The European Commission published on 2nd May its proposal of post-2020 multiannual financial framework (MFF), which will now have to be discussed by the Member States and submitted for vote to the European Parliament.
For Jean-Loic Galle, President of Eurospace: “in an increasingly uncertain geopolitical environment, investing in space for the economic development and the security of Europe and securing independent access to space, must remain one of the major institutional priorities to preserve Europe’s leadership, competitiveness, sustainability and autonomy. This becomes of major importance in a context where traditional space powers remain very active, where the competitiveness of the European space sector being increasingly challenged by new players, disruptive industrial organizations and business models frequently supported by national institutional entities”.
From this standpoint, the European space industry is welcoming positively the Commission’s budget proposal allocated to space policy, i.e € 16b (current economic conditions): Indeed, as Jean-Loic Galle reminds, “the elaboration phase of the next MFF constitutes a unique momentum to turn the 2016 Space strategy for Europe’s collective orientations in ambitious space programmes and appropriate political narrative”.
Ensuring the sustainability and evolution of current EU flagship programmes EGNOS, Galileo and Copernicus, supporting the implementation of new operational programmes such as GOVSATCOM for secured communications or “Space Surveillance and Tracking”, autonomous access to space through the aggregation of European institutional launch services, support to European launch-related infrastructure and facilities, more ambitious as well as efficient support to R&D and innovation: all these ambitions shall be the backbone of a forward-looking EU space policy, and the budgetary proposal of the Commission allows to move forward in this direction”, Mr Galle points out.
The European space industry will be also paying a specific attention, in the next few weeks, to the amount of budget allocated to space technology development within the future EU framework programme for R&D (“Horizon Europe”, that will be succeeding to Horizon 2020): considering the specificities of the space sector, the extensive and continuous effort dedicated to space R&T by other space powers, the USA in particular, and the relatively limited level of funding available in Europe, the President of Eurospace emphasizes that“ an earmarked budget of € 3b should now be a minimum target if the Union wants to foster a globally competitive and innovative European space industry, able to design, produce and deliver state-of-the-art space systems on a ten-year timescale”.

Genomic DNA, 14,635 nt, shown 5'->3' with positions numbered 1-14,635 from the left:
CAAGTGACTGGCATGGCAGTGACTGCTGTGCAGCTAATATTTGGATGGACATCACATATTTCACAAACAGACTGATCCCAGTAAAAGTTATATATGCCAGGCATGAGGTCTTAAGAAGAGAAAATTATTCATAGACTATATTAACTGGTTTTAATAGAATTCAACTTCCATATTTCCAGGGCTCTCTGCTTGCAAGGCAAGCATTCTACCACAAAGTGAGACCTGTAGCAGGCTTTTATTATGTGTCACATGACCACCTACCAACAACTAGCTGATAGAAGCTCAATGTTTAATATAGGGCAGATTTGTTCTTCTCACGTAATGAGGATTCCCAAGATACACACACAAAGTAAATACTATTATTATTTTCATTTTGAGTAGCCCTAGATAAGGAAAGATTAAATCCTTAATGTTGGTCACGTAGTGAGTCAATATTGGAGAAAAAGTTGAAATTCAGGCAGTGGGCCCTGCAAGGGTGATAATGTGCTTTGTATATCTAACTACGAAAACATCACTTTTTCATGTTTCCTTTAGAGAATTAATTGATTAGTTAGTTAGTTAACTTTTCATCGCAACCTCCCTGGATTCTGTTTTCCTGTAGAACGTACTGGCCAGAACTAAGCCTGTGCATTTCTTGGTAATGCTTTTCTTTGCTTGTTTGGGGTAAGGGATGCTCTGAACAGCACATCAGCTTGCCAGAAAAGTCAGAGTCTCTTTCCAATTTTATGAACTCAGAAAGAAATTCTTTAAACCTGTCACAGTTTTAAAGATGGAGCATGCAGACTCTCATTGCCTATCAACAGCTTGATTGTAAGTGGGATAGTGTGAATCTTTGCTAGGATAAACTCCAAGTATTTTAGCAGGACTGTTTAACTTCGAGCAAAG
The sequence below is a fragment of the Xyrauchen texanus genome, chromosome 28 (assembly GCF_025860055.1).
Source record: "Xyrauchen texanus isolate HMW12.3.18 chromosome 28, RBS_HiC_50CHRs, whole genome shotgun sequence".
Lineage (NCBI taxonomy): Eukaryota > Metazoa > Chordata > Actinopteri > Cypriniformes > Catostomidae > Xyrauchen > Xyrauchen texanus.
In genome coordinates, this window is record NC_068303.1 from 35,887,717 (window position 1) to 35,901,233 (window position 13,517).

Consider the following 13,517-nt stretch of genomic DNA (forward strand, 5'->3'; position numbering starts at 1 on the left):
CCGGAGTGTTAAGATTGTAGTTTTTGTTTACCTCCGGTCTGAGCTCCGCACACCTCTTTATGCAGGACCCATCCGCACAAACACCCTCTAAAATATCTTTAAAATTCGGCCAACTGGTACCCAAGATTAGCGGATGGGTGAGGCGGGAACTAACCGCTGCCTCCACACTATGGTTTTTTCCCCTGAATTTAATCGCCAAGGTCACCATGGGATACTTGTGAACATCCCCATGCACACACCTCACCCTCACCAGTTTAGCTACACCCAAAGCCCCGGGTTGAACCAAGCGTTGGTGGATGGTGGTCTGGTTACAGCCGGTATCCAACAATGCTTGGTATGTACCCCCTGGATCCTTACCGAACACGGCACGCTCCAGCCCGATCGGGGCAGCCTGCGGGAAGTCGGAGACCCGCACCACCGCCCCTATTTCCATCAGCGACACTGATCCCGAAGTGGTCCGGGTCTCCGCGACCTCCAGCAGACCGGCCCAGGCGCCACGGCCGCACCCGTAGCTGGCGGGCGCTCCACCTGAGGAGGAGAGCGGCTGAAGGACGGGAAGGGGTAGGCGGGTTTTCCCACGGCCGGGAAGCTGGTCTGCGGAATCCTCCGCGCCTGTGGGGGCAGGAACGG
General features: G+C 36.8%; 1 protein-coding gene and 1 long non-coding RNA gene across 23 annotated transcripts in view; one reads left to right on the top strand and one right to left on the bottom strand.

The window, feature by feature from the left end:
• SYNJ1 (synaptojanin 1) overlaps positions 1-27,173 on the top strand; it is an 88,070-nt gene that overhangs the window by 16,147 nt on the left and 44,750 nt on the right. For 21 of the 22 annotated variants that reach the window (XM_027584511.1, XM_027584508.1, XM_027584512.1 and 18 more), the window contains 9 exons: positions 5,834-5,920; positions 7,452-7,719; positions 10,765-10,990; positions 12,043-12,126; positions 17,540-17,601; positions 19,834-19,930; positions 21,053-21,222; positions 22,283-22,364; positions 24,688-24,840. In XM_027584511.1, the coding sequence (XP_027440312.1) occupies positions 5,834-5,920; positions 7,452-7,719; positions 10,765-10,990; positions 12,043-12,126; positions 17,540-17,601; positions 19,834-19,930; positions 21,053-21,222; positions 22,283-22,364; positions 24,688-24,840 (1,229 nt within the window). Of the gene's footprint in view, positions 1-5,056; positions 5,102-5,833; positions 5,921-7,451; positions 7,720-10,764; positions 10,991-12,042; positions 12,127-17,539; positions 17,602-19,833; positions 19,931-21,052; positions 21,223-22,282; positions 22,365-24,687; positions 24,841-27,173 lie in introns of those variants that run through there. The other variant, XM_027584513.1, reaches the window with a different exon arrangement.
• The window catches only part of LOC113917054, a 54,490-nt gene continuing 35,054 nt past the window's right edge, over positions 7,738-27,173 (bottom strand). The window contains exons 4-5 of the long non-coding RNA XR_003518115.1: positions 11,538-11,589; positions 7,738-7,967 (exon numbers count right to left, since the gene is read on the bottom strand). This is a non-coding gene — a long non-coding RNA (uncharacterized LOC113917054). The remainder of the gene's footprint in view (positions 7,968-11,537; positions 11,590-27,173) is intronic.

In the current context of transition towards a data-driven society, space systems are, more than ever, an indispensable enabler to support the successful implementation of numerous public policies (climate change action, common agriculture policy, maritime policy, transports infrastructures management, defence and external action, border surveillance), the completion of the digital single market (deployment of 5G, bridging the digital divide in rural areas) via synergies with new “European strategic investments”, and to contribute to a smart, green and inclusive economic growth.
The EU investments in space have never had such a strong and concrete impact on EU citizens’ daily life improvements, throughout all EU territories and Jean-Loic Galle hopes “that the European Parliament and Member States will be fully supportive of this ambitious Commission’s proposal: it is certainly not the time to ease up Europe’s efforts in space”.
A PDF version of the press release is available here.
European Commission proposal on next MFF is available here.